There are many ways you can contribute: testing, sharing ideas, writing documentation, creating tutorials, and—of course—writing code.
It doesn't hurt to say hi and connect with the people that are already working on Jam, or have worked on it in the past.
Study the Basics
Identity and privacy are complex topics in general, and Bitcoin privacy is particularly tricky. Make sure to familiarise yourself with the basics before you get involved.
Understand the Philosophy
Before you really get going you should understand the philosophy behind Jam and the foundations it is built upon.
What to Work On
While a very rough roadmap and some milestones exist, it's usually best to "scratch your own itch." Found a bug? Fix it! Have a proposal to make something better? Create an issue! Found a typo? Fix it! Is Jam not available in your language? Translate it!
It can be daunting to get started, but Jam, like every software project, is just code & design & text.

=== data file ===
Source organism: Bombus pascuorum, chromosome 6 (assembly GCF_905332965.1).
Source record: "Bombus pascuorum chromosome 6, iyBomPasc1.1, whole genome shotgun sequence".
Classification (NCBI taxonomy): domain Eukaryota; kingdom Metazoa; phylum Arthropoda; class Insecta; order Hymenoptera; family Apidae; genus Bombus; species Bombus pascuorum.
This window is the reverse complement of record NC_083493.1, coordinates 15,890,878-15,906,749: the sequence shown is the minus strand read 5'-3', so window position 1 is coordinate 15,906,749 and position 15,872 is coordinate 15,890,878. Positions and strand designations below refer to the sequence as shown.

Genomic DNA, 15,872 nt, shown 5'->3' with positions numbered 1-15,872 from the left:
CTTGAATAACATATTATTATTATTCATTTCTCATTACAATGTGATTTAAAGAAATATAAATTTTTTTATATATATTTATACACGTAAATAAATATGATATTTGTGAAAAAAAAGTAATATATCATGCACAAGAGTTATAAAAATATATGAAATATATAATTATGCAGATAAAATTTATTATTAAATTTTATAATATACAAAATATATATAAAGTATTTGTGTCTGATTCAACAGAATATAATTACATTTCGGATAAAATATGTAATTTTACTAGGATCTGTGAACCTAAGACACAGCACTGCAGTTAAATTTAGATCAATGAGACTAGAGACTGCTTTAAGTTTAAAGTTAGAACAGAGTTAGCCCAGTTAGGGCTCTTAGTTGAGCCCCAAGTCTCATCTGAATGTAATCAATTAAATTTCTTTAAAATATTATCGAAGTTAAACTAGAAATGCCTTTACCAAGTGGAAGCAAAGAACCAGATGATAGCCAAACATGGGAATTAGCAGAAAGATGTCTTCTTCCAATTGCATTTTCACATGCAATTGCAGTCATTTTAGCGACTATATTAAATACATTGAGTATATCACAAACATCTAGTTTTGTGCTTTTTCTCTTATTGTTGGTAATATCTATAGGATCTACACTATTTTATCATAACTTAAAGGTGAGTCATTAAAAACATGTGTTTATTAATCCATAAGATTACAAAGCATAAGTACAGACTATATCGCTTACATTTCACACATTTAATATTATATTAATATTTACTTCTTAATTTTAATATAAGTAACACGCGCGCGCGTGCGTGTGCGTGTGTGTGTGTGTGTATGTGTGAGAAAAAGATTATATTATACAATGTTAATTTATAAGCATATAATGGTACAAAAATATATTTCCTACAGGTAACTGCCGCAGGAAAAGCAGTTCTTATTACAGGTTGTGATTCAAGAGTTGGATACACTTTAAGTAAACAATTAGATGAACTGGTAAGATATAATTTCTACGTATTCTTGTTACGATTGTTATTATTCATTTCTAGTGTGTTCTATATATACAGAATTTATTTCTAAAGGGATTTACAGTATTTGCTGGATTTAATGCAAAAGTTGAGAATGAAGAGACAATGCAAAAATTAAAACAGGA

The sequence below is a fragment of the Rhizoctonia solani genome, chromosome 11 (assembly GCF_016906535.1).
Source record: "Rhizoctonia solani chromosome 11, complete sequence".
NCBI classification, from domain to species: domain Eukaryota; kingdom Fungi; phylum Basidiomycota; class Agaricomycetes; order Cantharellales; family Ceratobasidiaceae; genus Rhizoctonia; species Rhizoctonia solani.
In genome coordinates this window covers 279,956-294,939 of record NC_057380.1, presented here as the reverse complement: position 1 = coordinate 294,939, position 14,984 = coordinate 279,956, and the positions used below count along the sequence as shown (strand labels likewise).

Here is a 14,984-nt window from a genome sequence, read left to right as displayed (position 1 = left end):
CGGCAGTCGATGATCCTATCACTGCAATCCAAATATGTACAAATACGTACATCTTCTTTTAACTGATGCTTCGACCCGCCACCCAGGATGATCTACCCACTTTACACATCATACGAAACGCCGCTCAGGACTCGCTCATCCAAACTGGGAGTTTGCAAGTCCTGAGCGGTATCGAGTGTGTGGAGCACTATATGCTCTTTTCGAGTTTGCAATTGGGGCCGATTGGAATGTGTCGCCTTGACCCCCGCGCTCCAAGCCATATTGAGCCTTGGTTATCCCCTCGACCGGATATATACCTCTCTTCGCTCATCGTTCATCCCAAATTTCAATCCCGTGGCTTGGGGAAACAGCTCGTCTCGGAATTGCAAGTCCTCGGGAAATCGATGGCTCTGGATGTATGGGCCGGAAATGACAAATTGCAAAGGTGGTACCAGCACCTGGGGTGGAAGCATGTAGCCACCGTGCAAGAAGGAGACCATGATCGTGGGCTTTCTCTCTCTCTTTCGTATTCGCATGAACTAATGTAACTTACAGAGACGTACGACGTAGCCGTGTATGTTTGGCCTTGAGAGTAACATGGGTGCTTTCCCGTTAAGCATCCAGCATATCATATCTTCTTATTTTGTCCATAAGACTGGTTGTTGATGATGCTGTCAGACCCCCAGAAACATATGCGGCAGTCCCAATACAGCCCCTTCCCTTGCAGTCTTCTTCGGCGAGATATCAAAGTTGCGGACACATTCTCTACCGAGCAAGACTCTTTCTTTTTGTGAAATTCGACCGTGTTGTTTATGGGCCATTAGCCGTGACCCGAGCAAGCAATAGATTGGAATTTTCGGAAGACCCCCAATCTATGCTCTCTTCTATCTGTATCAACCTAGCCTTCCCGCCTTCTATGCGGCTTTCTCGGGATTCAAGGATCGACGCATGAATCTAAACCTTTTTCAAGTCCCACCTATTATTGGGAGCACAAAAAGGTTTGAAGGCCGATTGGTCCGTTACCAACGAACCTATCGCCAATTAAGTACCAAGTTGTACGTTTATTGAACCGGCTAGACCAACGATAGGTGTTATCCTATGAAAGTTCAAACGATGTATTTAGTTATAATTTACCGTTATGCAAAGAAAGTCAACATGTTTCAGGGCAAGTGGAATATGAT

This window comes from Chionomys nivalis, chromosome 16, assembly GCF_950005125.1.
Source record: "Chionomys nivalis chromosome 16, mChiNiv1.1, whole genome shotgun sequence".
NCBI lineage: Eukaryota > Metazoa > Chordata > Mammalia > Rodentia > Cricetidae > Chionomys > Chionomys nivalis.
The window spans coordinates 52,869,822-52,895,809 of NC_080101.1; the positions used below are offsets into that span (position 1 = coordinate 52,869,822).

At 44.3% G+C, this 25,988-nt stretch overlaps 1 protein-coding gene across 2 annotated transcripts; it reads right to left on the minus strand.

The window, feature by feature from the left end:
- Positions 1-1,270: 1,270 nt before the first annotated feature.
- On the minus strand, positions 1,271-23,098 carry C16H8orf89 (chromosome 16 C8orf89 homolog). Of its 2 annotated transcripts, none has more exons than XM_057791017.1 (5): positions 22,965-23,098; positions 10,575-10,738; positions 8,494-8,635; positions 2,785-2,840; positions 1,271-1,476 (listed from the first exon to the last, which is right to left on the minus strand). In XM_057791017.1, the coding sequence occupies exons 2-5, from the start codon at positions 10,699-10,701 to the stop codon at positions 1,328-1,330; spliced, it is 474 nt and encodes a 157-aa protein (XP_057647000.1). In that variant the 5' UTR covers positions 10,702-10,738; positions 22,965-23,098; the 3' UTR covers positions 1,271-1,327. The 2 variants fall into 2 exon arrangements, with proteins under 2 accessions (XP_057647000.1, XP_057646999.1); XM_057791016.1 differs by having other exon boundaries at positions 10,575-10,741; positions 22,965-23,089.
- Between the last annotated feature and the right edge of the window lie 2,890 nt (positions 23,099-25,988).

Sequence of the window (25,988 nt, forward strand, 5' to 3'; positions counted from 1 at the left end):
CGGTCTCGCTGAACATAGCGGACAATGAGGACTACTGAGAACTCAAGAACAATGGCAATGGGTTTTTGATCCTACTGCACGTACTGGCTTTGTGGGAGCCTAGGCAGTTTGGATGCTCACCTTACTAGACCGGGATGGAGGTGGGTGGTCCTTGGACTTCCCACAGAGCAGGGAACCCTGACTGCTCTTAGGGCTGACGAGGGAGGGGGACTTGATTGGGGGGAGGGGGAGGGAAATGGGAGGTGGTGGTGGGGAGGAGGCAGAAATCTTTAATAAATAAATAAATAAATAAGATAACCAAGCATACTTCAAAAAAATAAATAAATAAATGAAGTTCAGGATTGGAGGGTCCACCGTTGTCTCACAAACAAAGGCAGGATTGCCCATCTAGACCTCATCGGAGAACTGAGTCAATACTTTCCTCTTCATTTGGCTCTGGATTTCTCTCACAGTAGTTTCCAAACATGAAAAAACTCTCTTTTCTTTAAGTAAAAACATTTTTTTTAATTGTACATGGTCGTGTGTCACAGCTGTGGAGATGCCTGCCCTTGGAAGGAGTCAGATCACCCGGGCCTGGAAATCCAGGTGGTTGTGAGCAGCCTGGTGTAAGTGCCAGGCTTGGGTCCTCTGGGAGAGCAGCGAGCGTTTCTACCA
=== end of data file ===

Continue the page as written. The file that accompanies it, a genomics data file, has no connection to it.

Review a pull request or work on some open issues. Small tasks that are relatively easy to do will have the "good first issue" label.
Have a look at the Figma files, comment on them, or propose a change.
If you're good with words and copy editing, or if you want to help to translate Jam into multiple languages, join the translation team.
Just Get Started!
Since all development happens out in the open and there are no gatekeepers, getting involved is as easy as showing up.
This is a free and open-source software project and we love receiving pull-requests, bug reports, ideas, and feedback from everyone. See the CONTRIBUTING.md file on GitHub for more details on how to get started participating in this project.